Today is Christmas Day, the third most important day in the Church’s calendar and possibly the most widely-celebrated Australian public holiday (although I suspect it jostles with ANZAC Day for top spot). As I mentioned last year, Christmas has never been an exclusively Christian festival, and it most definitely isn’t here in Australia. Australians of other faiths, as well as those of ‘no faith,’ often join in the Christmas gift-giving and feasting, sharing the love and peace and joy of the day. Sadly, Christmas can also look like ‘just another day’. The story of the Christmas Day Truce during World War One, when men in the trenches on both sides sang and played football together, is amazing and beautiful – and profoundly unusual. Wars don’t usually stop for Christmas. Death and hunger and sorrow and pain do not suddenly disappear because we are celebrating the birth of Christ. Natural disasters don’t care about the liturgical calendar.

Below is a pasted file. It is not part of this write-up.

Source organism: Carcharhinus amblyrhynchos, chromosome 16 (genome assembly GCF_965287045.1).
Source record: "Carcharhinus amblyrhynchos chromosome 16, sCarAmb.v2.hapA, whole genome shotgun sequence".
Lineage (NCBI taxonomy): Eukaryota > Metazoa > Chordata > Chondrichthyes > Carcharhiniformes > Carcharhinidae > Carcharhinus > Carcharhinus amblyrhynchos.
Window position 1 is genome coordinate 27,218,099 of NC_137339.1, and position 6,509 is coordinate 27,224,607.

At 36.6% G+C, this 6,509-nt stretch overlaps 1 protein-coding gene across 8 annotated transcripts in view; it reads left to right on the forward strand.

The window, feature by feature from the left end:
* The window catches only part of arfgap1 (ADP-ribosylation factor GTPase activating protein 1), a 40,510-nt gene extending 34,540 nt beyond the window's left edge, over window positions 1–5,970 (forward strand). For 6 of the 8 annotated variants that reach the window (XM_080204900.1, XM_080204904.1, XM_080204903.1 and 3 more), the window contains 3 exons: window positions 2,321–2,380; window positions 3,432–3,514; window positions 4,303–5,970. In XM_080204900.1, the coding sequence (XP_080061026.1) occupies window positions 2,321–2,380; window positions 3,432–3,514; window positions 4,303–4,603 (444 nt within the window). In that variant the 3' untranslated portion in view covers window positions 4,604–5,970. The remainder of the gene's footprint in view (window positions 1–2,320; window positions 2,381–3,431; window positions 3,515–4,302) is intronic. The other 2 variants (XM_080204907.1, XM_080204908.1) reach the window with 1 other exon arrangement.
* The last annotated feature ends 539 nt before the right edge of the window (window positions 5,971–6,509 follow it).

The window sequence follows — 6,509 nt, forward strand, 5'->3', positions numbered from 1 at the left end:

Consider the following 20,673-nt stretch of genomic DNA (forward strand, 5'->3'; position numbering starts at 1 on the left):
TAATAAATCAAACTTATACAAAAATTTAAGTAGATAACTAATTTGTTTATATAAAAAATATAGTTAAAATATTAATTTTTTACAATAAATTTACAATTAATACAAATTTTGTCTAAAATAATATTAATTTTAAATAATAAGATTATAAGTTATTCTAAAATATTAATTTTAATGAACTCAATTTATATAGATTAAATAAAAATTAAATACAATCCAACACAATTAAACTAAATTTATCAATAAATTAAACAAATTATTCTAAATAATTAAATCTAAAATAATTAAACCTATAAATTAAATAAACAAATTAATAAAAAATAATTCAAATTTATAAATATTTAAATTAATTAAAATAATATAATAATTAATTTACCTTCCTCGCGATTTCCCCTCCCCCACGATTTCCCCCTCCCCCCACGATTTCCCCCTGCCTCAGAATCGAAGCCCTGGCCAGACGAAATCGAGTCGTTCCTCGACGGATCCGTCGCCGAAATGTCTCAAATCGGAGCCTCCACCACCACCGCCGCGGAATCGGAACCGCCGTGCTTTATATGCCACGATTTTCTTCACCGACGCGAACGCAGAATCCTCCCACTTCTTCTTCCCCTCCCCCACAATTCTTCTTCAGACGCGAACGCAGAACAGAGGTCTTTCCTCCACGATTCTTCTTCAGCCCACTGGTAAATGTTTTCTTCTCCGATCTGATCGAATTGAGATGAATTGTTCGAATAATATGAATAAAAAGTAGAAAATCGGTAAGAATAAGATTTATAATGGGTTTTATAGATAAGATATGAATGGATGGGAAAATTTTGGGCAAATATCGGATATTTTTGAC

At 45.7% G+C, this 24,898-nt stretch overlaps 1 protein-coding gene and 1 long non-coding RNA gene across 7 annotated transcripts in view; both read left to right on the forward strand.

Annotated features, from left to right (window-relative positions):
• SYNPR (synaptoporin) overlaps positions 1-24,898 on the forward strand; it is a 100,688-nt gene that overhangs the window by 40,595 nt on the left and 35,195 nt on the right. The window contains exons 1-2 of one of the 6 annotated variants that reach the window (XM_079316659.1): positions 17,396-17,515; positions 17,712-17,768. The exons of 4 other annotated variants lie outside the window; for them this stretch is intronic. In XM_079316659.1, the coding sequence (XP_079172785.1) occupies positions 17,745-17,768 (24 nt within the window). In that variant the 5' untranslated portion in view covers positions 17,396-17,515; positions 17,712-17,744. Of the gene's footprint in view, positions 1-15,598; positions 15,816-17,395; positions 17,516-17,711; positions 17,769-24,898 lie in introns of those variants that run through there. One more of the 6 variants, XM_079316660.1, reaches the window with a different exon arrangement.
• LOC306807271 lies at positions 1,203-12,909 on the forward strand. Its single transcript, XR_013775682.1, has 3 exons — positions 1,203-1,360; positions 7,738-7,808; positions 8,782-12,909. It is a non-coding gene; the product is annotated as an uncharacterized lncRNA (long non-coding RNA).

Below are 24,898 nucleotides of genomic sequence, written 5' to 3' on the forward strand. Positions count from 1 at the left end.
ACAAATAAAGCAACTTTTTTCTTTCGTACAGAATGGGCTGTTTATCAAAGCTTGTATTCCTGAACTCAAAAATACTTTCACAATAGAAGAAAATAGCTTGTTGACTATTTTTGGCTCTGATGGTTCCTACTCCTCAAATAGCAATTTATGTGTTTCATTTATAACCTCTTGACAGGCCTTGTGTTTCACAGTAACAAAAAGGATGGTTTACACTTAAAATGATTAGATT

But Christmas reminds us that the world is not just made up of war and famine, death and destruction. We recognize beauty and hope. We speak and hear of joy and peace. We experience the love that is at the core of creation. We see the light shine in the darkness, and know that the dark cannot overcome it. Christmas reminds us to pause where we are, here and now, and celebrate the coming of the light. Continue reading

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Sermon: Love Sunday

Sermon for Williamstown Uniting Church
23rd of December, 2018

I’m not sure whether you remember this, but I’ve mentioned before an episode of the eighties Australian television program A Country Practice that I’m reminded of every Christmas. The episode centred on an older woman who found herself unexpectedly pregnant and was considering ending the pregnancy. Naturally, everyone in the entire town knew this and had an opinion on it, there were no secrets in Wandin Valley, and one of the doctors went to visit a church to think about it. There she met a priest who asked her about different scenarios in which a termination might be appropriate. One was when the mother was an unmarried teenager for whom giving birth would be particularly risky. Would she perform an abortion in that circumstance? The doctor said, yes, of course. Ah, said the priest, but what if the mother’s name was Mary and the town was Bethlehem?